Financial reform, with the enactment of Dodd-Frank and the creation of the Consumer Protection Financial Bureau, hasn’t been the death by a thousand cuts that banks said it would be — but it has added uncertainty and taken bites out of their revenues.
Now, just when the nation’s financial institutions had largely adjusted to this brave new regulatory world, JPMorgan Chase‘s (NYSE:JPM) $2 billion-and-counting trading loss has put the Volcker Rule back at the top of regulators’ agenda.
And that’s the last thing investors in bank stocks needed.
The financial sector has led the S&P lower during the past month, as the JPMorgan fiasco added fuel to a fire touched off by the crisis in the eurozone. And it’s not just that the best risk manager on Wall Street — the bank that came out of the financial crisis smelling like a rose — had a complex bet on derivatives blow up in its face. True, that’s bad enough, shaking confidence in the wider industry.
No, it’s that the loss handed a cudgel to proponents of the Volcker Rule — a proposal that cuts to the heart of what was once an outsized profit engine for banks.
The Volcker Rule, named for former Federal Reserve chief Paul Volcker, would bar banks from making speculative bets that aren’t on the behalf of clients. Proprietary trading, owning or investing in hedge funds or private equity funds would be barred. The idea is that if these bets go bad and lead to catastrophic losses, well, the money the banks burned would have come from its depositors — funds that are insured by the Federal Deposit Insurance Corp. and backstopped by U.S. taxpayers.
In short, banks shouldn’t take risks with their depositors’ cash.
Make no mistake: That’s a good thing. But bank stocks sure don’t like it. Even as the Volcker Rule still is being written — and banks will have another two years to get in full compliance as long as they make what the Fed calls a “good faith” effort — Dodd-Frank and the impending rule already are taking a toll on revenues, as banks shut down trading on their own accounts and exit hedge funds.
“The passage of Dodd-Frank has changed the business models and profitability for many U.S. financial firms, especially large ones, as it has changed the services, fee structure, and limited the services financial firms can offer,” notes Frederick Cannon, analyst at Keefe, Bruyette & Woods, in a report to clients.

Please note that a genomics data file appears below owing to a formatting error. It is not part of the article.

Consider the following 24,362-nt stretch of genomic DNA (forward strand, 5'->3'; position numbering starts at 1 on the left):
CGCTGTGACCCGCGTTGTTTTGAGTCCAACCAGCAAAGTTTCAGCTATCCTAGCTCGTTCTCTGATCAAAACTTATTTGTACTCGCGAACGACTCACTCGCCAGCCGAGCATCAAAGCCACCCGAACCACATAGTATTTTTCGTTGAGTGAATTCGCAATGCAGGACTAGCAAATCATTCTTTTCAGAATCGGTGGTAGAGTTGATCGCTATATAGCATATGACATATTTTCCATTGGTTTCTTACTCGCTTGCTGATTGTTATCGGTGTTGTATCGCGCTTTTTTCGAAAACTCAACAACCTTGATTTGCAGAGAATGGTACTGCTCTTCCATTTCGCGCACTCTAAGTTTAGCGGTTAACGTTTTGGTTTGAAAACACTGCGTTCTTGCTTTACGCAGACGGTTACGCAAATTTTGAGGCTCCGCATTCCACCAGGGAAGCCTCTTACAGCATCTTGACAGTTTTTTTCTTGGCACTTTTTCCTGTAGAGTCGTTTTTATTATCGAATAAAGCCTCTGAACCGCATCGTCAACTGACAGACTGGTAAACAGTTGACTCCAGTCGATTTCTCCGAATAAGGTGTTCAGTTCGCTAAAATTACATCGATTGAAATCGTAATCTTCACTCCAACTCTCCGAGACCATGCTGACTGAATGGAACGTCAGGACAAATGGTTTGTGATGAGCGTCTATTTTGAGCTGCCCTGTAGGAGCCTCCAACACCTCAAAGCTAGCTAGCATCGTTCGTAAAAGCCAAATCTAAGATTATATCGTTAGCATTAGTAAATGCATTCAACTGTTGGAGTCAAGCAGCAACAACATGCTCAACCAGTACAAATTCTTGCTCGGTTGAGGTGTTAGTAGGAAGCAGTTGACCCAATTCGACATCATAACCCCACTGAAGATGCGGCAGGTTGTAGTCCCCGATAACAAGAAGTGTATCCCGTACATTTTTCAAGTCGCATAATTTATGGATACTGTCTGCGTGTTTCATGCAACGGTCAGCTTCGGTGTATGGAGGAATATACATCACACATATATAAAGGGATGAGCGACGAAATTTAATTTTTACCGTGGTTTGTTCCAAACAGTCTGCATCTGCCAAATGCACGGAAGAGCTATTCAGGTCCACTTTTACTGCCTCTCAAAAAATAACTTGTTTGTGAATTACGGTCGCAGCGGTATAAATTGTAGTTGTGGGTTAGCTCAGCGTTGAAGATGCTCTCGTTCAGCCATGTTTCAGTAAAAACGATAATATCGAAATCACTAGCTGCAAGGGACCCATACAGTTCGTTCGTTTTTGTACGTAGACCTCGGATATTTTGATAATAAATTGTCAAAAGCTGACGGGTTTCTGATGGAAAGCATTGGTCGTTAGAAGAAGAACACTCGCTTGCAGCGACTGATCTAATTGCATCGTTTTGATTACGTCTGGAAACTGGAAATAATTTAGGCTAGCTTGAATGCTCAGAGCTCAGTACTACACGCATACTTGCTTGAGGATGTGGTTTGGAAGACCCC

JPMorgan says its bad trade was in compliance; that it was a poorly executed hedge — a claim that has been met with skepticism and snickers. But whether that’s true is almost beside the point as far as investors are concerned. The potential damage to the broader industry lies in all the heat it has brought down.
The Federal Reserve, the Securities and Exchange Commission and the Commodities Futures Trading Commission are all investigating. Meanwhile, the Senate Banking Committee is grilling executives in hearings, the Federal Reserve Bank of New York reportedly is examining how banks are managing cash and we’re even hearing calls for the return of Glass-Steagall, the Depression-era law that split commercial banks from securities firms.
Lawmakers and regulators are saber-rattling over stricter interpretation of Dodd-Frank and a tougher version of the Volcker Rule. How much of that is political posturing in an election year and how much it ultimately costs banks very much remains to be seen.
But JPMorgan’s loss couldn’t have come at a worse time for bank investors. Regulatory uncertainty is an overhang on stocks, and investors won’t get a sense of how it’s going to play out until they get a look at the Volcker Rule. With no firm date set for the ink to dry, that’s something that could take all summer long.
As of this writing, Dan Burrows did not hold a position in any of the aforementioned securities.